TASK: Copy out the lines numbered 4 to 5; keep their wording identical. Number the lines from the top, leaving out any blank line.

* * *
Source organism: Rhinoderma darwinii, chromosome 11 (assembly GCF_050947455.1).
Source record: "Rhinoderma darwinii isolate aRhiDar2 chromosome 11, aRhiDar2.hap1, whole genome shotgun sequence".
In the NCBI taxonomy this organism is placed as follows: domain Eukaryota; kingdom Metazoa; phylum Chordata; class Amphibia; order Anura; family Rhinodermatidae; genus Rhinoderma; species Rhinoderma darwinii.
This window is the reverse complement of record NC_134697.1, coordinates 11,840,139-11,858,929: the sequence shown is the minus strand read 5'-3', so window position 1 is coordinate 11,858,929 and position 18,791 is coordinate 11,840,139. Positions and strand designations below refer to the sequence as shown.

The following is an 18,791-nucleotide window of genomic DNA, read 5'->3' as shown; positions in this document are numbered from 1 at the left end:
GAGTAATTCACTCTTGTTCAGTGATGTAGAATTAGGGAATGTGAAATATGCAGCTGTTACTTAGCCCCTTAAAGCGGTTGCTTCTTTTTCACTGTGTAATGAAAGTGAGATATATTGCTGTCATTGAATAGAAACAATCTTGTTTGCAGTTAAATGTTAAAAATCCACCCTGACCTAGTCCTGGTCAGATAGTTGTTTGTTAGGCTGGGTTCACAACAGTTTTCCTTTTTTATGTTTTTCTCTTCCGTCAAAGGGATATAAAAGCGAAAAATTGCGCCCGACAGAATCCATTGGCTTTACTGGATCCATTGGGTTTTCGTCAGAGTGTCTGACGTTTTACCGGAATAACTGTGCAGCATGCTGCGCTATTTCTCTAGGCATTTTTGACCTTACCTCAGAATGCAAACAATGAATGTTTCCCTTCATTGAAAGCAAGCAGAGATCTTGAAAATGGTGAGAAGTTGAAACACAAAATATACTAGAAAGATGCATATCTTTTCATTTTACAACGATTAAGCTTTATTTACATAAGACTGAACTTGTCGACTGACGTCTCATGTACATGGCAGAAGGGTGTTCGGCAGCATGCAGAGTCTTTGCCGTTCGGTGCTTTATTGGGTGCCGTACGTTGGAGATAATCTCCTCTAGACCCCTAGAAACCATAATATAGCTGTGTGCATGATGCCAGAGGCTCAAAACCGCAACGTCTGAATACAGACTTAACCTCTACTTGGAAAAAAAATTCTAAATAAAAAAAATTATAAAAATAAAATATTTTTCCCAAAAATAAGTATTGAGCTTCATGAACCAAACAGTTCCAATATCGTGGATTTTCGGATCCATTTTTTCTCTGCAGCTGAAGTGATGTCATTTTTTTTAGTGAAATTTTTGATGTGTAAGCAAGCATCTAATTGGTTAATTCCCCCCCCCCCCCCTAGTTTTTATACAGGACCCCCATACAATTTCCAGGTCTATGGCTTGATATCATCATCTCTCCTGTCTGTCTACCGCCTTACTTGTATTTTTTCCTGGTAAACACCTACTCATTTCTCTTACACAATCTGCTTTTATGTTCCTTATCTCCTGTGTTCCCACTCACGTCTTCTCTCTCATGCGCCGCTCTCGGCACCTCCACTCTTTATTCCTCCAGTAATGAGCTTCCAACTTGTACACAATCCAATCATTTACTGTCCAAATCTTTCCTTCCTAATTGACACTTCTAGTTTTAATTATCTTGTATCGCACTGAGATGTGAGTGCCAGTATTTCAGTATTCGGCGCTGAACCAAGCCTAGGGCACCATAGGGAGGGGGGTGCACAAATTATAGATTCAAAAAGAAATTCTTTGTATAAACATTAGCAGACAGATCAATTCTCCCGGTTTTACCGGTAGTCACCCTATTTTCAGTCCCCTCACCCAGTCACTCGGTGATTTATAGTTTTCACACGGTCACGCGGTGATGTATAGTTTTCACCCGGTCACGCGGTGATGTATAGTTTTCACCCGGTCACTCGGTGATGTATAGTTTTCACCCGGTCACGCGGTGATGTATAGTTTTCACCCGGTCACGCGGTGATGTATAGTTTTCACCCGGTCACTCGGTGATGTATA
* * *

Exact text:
This window is the reverse complement of record NC_134697.1, coordinates 11,840,139-11,858,929: the sequence shown is the minus strand read 5'-3', so window position 1 is coordinate 11,858,929 and position 18,791 is coordinate 11,840,139. Positions and strand designations below refer to the sequence as shown.

The following is an 18,791-nucleotide window of genomic DNA, read 5'->3' as shown; positions in this document are numbered from 1 at the left end: